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Scott Espinoza and Sound Cannons (copy)

Scott Espinoza, who lives next to a vineyard on North Kelly Road, said in August 2017 that the owner of the vineyard uses propane sound cannons far more than is needed to scare off birds.

Napa County is looking for ways that farmers can use propane cannons to scare away grape-feasting birds without the noise rattling the nerves of some south county residents.

Gunshot-like propane cannon noise during growing season is an issue in Carneros and American Canyon areas. The county Agricultural Commissioner’s office recently released draft standards for cannon use.

Among the still-evolving ideas: devices shall be used only during daylight hours with onsite supervision and only for bird species that are causing crop damage in commercial agriculture.

“It’s a way to provide a little more teeth without going too far and resulting in significant constraints on farming operations,” Planning, Building and Environmental Services Director David Morrison said.

Agricultural Commissioner Humberto Izquierdo presented the possible standards to the county Planning Commission on Wednesday for comment. Several commissioners suggested limiting the number of propane cannons per acre and the frequency of the blasts, as is done in neighboring Solano County.

“I think there’s room to regulate both of those things here without impinging on anyone’s farming ability,” Commissioner Anne Cottrell said.

Propane cannons are used mostly in the south county, near the vast wetlands of the Pacific Flyway that are home to many birds, county officials said. The county Agricultural Commissioner’s office has received 30 noise complaints about cannon noise over three years, with other county departments also receiving complaints.

Napa County’s Right to Farm ordinance allows farmers to use accepted commercial farming practices in a manner “consistent with proper and accepted customs and standards,” a county report stated. However, since the county has no standards for propane cannons, code enforcement has had difficulty citing those who use the cannons improperly.

The draft standards would do such things as prevent an absentee owner who lives three counties away from setting up a cannon to operate by itself and then returning home, leaving the device unmonitored. Somebody would have to monitor the cannon.

“It’s not a set-it-and-forget-it type of device,” Izquierdo said.

Commissioner Andrew Mazotti questioned a proposed standard that would require farmers using cannons to first identity and monitor crop damage from birds.

“If I owned vineyards and you have to wait for a problem to happen, you have to wait for the birds to come, I’d have an issue with that,” Mazotti said. “I’d rather be proactive and prevent that from happening.”

Morrison said some people have shot off cannons every two minutes even though there’s not a bird in the sky, such as in a feud to annoy the neighbors. The standards would require a rational reason for using propane cannons.

Commissioner Dave Whitmer, the former county agricultural commissioner, said the proposed standard mentioned by Mazotti fits an integrated pest management approach. That means identifying a problem, then determining how to solve it. An acceptable proactive approach might be developing habitat for raptors that deter the pest birds.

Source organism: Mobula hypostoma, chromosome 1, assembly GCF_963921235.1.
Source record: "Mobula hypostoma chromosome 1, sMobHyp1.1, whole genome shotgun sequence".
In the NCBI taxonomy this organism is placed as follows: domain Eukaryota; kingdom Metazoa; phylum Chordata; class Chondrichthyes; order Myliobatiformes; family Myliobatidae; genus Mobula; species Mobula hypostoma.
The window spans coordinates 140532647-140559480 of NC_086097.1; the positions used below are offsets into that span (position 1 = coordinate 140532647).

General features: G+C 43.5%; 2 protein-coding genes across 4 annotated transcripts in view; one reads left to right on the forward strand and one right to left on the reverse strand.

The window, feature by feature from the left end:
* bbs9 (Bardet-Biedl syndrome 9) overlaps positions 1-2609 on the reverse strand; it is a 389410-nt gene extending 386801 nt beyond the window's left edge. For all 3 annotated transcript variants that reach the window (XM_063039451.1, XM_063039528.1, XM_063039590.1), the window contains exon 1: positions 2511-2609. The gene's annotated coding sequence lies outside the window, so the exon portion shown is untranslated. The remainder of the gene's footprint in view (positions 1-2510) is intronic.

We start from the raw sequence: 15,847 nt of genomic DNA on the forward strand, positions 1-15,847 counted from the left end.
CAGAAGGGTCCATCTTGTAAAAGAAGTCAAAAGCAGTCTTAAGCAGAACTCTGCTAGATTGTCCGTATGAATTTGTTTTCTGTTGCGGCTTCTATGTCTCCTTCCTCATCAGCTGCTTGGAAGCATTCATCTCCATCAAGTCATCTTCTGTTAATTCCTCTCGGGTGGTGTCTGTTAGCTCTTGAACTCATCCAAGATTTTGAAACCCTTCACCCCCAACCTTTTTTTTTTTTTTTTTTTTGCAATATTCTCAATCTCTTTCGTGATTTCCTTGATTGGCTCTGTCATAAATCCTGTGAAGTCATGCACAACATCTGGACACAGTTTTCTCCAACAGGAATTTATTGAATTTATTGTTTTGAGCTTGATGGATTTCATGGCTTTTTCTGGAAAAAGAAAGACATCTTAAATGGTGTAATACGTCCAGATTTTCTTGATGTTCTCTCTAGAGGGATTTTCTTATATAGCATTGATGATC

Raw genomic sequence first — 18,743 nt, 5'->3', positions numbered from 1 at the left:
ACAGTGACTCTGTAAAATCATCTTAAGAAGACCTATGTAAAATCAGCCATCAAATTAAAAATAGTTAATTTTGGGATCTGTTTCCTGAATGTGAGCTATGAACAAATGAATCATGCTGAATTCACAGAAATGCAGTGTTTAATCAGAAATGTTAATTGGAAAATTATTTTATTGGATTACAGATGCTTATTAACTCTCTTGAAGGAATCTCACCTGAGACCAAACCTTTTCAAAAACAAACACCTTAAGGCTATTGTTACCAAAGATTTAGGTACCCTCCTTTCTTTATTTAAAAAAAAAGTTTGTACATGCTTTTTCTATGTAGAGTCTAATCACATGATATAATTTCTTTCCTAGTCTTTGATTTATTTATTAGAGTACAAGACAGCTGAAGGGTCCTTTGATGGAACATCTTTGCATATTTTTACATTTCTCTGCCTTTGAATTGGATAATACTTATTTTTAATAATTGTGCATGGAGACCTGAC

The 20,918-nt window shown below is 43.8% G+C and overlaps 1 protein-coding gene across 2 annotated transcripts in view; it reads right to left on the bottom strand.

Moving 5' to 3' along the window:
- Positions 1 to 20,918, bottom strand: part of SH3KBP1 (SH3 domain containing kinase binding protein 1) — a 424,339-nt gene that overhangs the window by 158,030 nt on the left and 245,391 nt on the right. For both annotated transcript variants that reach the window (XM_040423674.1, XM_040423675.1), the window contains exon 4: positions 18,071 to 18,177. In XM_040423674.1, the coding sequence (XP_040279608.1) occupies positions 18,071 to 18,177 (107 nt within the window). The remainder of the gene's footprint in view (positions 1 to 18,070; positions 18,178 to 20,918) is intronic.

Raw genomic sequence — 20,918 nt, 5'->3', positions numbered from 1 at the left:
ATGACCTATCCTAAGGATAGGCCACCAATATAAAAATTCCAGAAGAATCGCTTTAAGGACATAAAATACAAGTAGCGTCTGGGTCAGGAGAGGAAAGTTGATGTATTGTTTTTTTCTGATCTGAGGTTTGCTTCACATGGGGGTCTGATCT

“When it comes to setting a device, it shouldn’t be done based on a date on the calendar,” Whitmer said.

Greg Ames lives in an American Canyon subdivision near the wetlands. The cannons are creating a public nuisance for many residents, he said.

“Basically during the grow season, I hear a cannon every one-and-a-half to two seconds,” Ames said. “I happen to live six-and-half to eight miles away from Carneros. The cannons are coming from Carneros.”

He’d like less cannons firing less frequently in the Carneros, so that the noise from the collective barrage might be a blast every 30 seconds or every minute, Ames told commissioners.

Jennifer Leslie and Scott Espinoza raise goats and chickens along North Kelly Road. They’ve said a neighbor is hiding behind the Right to Farm ordinance to harass them with propane cannon noise during grape-growing season, an motivation the neighbor has denied.

“I’m not talking about something that’s a pop that you hear off in the hills occasionally,” Leslie told commissioners. “I’m talking about blasts that are coming directly at our house, surrounding our house like a gauntlet, blasting four times or more a minute … I have to wear gun-range hearing protection to go out into my yard.”

Michelle Benvenuto, executive director of Winegrowers of Napa County, agreed the county needs to take action on propane cannons. Another group, Napa Valley Grapegrowers, has worked to educate members on the topic, she said.

“Part of the issue is improper use of cannons,” she said. “That’s what this (county) policy is looking to correct.”

Napa County plans to hold a community meeting on draft propane cannon standards from 5:30 to 7 p.m. March 8 at the county’s South Campus, 2751 Napa Valley Corporate Drive.

Amid all of this, Whitmer put in a good word for the birds. Birds are important to the post-harvest cleanup of vineyards.

“The starling flocks that come through, the robins and other birds really do a tremendous service to folks in the industry by cleaning up old clusters and what not,” he said.

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Napa County Reporter

Barry Eberling covers Napa County government, transportation, the environment and general assignments. He has worked for the Napa Valley Register since fall 2014 and previously worked 27 years for the Daily Republic of Fairfield.